The Graycote Inn in Bar Harbor, Maine is a bed and breakfast in a sprawling, historic 1881 Victorian, with lace canopies on the beds and wood-burning fireplaces—a five-minute drive from the seasonal splendors of Acadia National Park. It’s also the greenest bed & breakfast (b&b) in Bar Harbor. Last year, the Graycote became the first lodging provider in its area to win the Environmental Leader Certification from the Maine Department of Environmental Protection after owners Roger and Pat Samuel brought everything from the aging furnace to the bathroom fixtures up to exacting green standards.
“We have an energy-saving furnace, we reuse our towels, we compost, we recycle as much as possible, we use environmentally friendly cleaning products and we never use disposable dishes,” says Pat Samuel, who became an innkeeper 11 years ago. Unlike hotel owners, the Samuels live alongside their guests and can directly influence the extent to which their lodgers conserve.
Some practices work better than others. “We get a lot of cooperation with the towel reuse,” Samuel says, “but not as much with recycling stuff.”
Taking Green Steps
Unlike traditional hotels, it’s fairly easy for a b&b to institute environmental practices. And as Allison DeCongelio of travel website BnBfinder.com notes, a lot are opting to go energy-efficient, organic and otherwise Earth-friendly, even if just to capitalize on the green living trend. “Even if guests aren’t practicing environmentalists,” says DeCon-gelio, “they are interested to see what places are doing. One inn has cooking classes using ingredients produced by its organic farm, another offers [green] workshops. Guests are interested to see what the b&bs are offering, and what they can do at home.”
Homemade country breakfasts and seasonal, gourmet dining are always a part of the draw, and it’s in the menu that many b&bs are choosing to take environmental initiative. The Graycote Inn serves organic coffee and supports Maine farmers by making breakfast with wild blueberries and locally grown buckwheat.
The chef at Mast Farm Inn in Valle Crucis, North Carolina, is instrumental in maintaining a mostly local, organic menu at that b&b. “Our chef, Ed Winebarger, is very oriented toward organic,” says general manager Gaetano Siano. Not only do the vegetable and flower gardens, stretching over a quarter of an acre, provide a colorful, lush landscape for guests to wander, but the fresh lettuce, spinach, peas, beets, basil, raspberries, squash, beans and tomatoes wind up in creative combination at the Inn’s gourmet restaurant. In fact, the historic inn’s garden supplies about 25 to 30 percent of what’s used in the kitchen, Siano says.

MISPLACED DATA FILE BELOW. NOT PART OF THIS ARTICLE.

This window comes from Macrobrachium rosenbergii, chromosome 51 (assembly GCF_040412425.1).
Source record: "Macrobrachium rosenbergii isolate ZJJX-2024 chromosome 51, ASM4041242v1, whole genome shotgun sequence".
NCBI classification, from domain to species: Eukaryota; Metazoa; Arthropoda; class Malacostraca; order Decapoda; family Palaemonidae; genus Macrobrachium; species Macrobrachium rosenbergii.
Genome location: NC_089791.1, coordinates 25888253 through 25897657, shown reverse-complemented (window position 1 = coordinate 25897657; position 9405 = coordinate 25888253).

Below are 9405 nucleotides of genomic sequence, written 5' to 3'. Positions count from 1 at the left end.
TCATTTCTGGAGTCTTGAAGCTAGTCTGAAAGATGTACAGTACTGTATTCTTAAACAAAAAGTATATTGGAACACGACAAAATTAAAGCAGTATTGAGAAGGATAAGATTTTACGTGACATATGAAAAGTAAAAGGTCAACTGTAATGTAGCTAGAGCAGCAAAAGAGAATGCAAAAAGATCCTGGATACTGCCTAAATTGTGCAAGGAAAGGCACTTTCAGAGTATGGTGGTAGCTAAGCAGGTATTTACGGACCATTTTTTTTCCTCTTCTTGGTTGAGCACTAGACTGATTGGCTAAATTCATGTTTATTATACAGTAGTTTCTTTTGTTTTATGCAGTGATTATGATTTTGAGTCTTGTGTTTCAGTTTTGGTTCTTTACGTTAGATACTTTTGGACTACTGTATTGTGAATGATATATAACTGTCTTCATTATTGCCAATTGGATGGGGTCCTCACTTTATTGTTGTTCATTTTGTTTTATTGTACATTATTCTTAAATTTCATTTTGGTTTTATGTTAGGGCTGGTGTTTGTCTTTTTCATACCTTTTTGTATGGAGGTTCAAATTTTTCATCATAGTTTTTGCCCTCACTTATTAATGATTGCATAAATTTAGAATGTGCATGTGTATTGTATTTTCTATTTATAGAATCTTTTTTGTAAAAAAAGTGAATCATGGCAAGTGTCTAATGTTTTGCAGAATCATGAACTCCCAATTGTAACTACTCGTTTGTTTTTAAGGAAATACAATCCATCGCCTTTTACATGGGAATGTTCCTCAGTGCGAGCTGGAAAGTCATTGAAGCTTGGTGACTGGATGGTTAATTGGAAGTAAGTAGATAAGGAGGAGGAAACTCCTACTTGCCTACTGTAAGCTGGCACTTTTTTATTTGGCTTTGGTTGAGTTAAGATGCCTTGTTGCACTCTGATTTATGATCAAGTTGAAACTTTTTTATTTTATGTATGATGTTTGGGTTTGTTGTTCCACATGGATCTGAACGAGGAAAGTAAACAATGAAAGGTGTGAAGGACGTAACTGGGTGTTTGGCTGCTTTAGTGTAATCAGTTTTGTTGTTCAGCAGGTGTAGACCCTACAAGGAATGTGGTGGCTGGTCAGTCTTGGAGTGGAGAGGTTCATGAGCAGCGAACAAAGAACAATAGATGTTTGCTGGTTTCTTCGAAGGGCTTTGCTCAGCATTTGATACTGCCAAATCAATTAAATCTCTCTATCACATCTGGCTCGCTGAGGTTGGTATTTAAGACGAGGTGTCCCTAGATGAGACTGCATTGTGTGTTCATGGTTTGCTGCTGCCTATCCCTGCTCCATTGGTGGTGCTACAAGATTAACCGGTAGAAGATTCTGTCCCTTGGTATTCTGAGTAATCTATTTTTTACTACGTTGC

The Mast Farm Inn staff also uses nontoxic cleaning materials, he adds, recycles and composts about 65 percent of its kitchen waste (from bottles to coffee grounds), and donates its used cooking oil to the Appalachian State University technology department to be converted to biodiesel.
Leaving the (Green) Light On
Travelers have a tendency to come and go at all hours, so how a b&b handles its lighting can have a significant impact on the environment. “One of the easiest and most cost-effective ways to reduce energy costs and greenhouse emissions is to replace the regular incandescent light bulbs with super-efficient compact fluorescent lights [CFLs],” says Leora Sheridan, innkeeper at Crozet, Virginia’s Montfair Resort Farm, which offers eco-friendly cabins, complementary house mountain bikes and organic, shade-grown coffee and teas. The inn uses only CFL bulbs and, according to Leora, they “give off the same warm light, but are much more energy efficient.”
In Santa Rosa, California, the Melitta Station Inn is so serious about its energy efficiency that it offers “Environ-mental Weekends’ for small business owners to learn how to save energy. And the b&b practices what it preaches. The English-style inn is fully powered by a large solar electric array. Working areas use Solartube daylight pipes and all the rooms boast high-efficiency fluorescent lights. The eco-friendly attitude and hard work makes it easy for guests to support worthy b&bs that serve a little environmental enlightenment along with their fresh-baked muffins.